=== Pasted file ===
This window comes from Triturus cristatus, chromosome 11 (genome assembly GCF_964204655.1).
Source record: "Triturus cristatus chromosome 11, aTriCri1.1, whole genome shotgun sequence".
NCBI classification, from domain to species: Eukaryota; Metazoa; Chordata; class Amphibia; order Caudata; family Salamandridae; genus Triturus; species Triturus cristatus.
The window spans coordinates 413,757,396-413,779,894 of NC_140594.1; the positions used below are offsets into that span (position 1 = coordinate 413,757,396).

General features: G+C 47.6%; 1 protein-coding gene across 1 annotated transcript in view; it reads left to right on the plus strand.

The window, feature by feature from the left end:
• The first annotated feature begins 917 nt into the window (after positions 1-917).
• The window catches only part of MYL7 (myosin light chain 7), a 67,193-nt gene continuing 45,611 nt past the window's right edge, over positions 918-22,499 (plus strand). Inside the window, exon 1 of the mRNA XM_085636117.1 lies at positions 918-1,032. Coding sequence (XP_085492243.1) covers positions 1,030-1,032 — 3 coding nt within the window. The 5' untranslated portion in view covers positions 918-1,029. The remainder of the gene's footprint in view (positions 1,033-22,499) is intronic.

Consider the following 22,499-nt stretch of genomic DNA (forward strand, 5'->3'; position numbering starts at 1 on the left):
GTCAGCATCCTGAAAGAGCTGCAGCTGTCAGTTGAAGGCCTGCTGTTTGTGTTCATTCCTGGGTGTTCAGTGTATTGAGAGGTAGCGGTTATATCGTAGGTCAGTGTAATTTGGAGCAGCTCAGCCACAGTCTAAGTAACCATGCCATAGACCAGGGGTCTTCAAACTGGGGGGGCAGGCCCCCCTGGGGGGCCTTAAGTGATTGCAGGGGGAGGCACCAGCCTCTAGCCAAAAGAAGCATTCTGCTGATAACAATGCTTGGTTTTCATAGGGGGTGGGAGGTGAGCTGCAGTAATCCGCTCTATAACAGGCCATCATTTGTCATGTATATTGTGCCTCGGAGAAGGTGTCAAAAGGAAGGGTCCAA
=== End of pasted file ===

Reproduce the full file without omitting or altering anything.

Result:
This window comes from Triturus cristatus, chromosome 11 (genome assembly GCF_964204655.1).
Source record: "Triturus cristatus chromosome 11, aTriCri1.1, whole genome shotgun sequence".
NCBI classification, from domain to species: Eukaryota; Metazoa; Chordata; class Amphibia; order Caudata; family Salamandridae; genus Triturus; species Triturus cristatus.
The window spans coordinates 413,757,396-413,779,894 of NC_140594.1; the positions used below are offsets into that span (position 1 = coordinate 413,757,396).

General features: G+C 47.6%; 1 protein-coding gene across 1 annotated transcript in view; it reads left to right on the plus strand.

The window, feature by feature from the left end:
• The first annotated feature begins 917 nt into the window (after positions 1-917).
• The window catches only part of MYL7 (myosin light chain 7), a 67,193-nt gene continuing 45,611 nt past the window's right edge, over positions 918-22,499 (plus strand). Inside the window, exon 1 of the mRNA XM_085636117.1 lies at positions 918-1,032. Coding sequence (XP_085492243.1) covers positions 1,030-1,032 — 3 coding nt within the window. The 5' untranslated portion in view covers positions 918-1,029. The remainder of the gene's footprint in view (positions 1,033-22,499) is intronic.

Consider the following 22,499-nt stretch of genomic DNA (forward strand, 5'->3'; position numbering starts at 1 on the left):
GTCAGCATCCTGAAAGAGCTGCAGCTGTCAGTTGAAGGCCTGCTGTTTGTGTTCATTCCTGGGTGTTCAGTGTATTGAGAGGTAGCGGTTATATCGTAGGTCAGTGTAATTTGGAGCAGCTCAGCCACAGTCTAAGTAACCATGCCATAGACCAGGGGTCTTCAAACTGGGGGGGCAGGCCCCCCTGGGGGGCCTTAAGTGATTGCAGGGGGAGGCACCAGCCTCTAGCCAAAAGAAGCATTCTGCTGATAACAATGCTTGGTTTTCATAGGGGGTGGGAGGTGAGCTGCAGTAATCCGCTCTATAACAGGCCATCATTTGTCATGTATATTGTGCCTCGGAGAAGGTGTCAAAAGGAAGGGTCCAA